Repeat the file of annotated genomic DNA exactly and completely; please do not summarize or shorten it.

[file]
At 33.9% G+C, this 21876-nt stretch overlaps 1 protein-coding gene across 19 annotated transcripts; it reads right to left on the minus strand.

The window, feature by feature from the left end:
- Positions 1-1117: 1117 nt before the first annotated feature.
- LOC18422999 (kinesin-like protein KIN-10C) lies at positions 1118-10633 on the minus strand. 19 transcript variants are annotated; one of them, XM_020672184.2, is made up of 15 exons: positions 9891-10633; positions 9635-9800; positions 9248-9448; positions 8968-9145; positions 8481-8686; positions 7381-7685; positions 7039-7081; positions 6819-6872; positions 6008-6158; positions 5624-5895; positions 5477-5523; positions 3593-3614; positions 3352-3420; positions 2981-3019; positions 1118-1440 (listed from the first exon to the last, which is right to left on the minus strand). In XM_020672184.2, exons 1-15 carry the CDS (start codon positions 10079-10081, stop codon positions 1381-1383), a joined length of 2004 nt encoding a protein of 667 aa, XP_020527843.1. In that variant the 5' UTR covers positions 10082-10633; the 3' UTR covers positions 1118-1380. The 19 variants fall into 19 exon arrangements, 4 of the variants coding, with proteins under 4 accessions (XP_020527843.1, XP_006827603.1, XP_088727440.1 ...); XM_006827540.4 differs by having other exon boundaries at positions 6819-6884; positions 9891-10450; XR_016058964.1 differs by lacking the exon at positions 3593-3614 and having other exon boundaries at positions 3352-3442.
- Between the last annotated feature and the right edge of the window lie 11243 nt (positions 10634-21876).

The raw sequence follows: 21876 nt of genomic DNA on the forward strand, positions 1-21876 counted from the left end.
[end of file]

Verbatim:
At 33.9% G+C, this 21876-nt stretch overlaps 1 protein-coding gene across 19 annotated transcripts; it reads right to left on the minus strand.

The window, feature by feature from the left end:
- Positions 1-1117: 1117 nt before the first annotated feature.
- LOC18422999 (kinesin-like protein KIN-10C) lies at positions 1118-10633 on the minus strand. 19 transcript variants are annotated; one of them, XM_020672184.2, is made up of 15 exons: positions 9891-10633; positions 9635-9800; positions 9248-9448; positions 8968-9145; positions 8481-8686; positions 7381-7685; positions 7039-7081; positions 6819-6872; positions 6008-6158; positions 5624-5895; positions 5477-5523; positions 3593-3614; positions 3352-3420; positions 2981-3019; positions 1118-1440 (listed from the first exon to the last, which is right to left on the minus strand). In XM_020672184.2, exons 1-15 carry the CDS (start codon positions 10079-10081, stop codon positions 1381-1383), a joined length of 2004 nt encoding a protein of 667 aa, XP_020527843.1. In that variant the 5' UTR covers positions 10082-10633; the 3' UTR covers positions 1118-1380. The 19 variants fall into 19 exon arrangements, 4 of the variants coding, with proteins under 4 accessions (XP_020527843.1, XP_006827603.1, XP_088727440.1 ...); XM_006827540.4 differs by having other exon boundaries at positions 6819-6884; positions 9891-10450; XR_016058964.1 differs by lacking the exon at positions 3593-3614 and having other exon boundaries at positions 3352-3442.
- Between the last annotated feature and the right edge of the window lie 11243 nt (positions 10634-21876).

The raw sequence follows: 21876 nt of genomic DNA on the forward strand, positions 1-21876 counted from the left end.